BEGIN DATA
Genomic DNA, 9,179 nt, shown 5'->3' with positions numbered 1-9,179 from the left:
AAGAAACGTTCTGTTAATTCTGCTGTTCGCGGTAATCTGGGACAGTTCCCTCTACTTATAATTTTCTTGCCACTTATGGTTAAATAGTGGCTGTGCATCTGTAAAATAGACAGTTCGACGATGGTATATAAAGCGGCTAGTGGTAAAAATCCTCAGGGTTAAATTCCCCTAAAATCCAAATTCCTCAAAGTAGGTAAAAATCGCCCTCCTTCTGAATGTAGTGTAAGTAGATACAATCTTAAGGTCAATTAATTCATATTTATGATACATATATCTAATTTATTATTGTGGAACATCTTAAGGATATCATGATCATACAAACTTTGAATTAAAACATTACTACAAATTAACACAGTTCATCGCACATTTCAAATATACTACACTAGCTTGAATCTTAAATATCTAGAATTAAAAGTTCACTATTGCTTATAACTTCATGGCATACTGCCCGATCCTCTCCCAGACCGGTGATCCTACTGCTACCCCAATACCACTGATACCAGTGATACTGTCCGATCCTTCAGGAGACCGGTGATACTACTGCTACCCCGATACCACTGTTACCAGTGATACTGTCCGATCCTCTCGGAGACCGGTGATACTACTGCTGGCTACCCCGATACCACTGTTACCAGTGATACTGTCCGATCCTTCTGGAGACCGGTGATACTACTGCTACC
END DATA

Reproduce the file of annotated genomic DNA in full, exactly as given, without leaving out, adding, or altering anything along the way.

Genomic DNA, 9,179 nt, shown 5'->3' with positions numbered 1-9,179 from the left:
AAGAAACGTTCTGTTAATTCTGCTGTTCGCGGTAATCTGGGACAGTTCCCTCTACTTATAATTTTCTTGCCACTTATGGTTAAATAGTGGCTGTGCATCTGTAAAATAGACAGTTCGACGATGGTATATAAAGCGGCTAGTGGTAAAAATCCTCAGGGTTAAATTCCCCTAAAATCCAAATTCCTCAAAGTAGGTAAAAATCGCCCTCCTTCTGAATGTAGTGTAAGTAGATACAATCTTAAGGTCAATTAATTCATATTTATGATACATATATCTAATTTATTATTGTGGAACATCTTAAGGATATCATGATCATACAAACTTTGAATTAAAACATTACTACAAATTAACACAGTTCATCGCACATTTCAAATATACTACACTAGCTTGAATCTTAAATATCTAGAATTAAAAGTTCACTATTGCTTATAACTTCATGGCATACTGCCCGATCCTCTCCCAGACCGGTGATCCTACTGCTACCCCAATACCACTGATACCAGTGATACTGTCCGATCCTTCAGGAGACCGGTGATACTACTGCTACCCCGATACCACTGTTACCAGTGATACTGTCCGATCCTCTCGGAGACCGGTGATACTACTGCTGGCTACCCCGATACCACTGTTACCAGTGATACTGTCCGATCCTTCTGGAGACCGGTGATACTACTGCTACC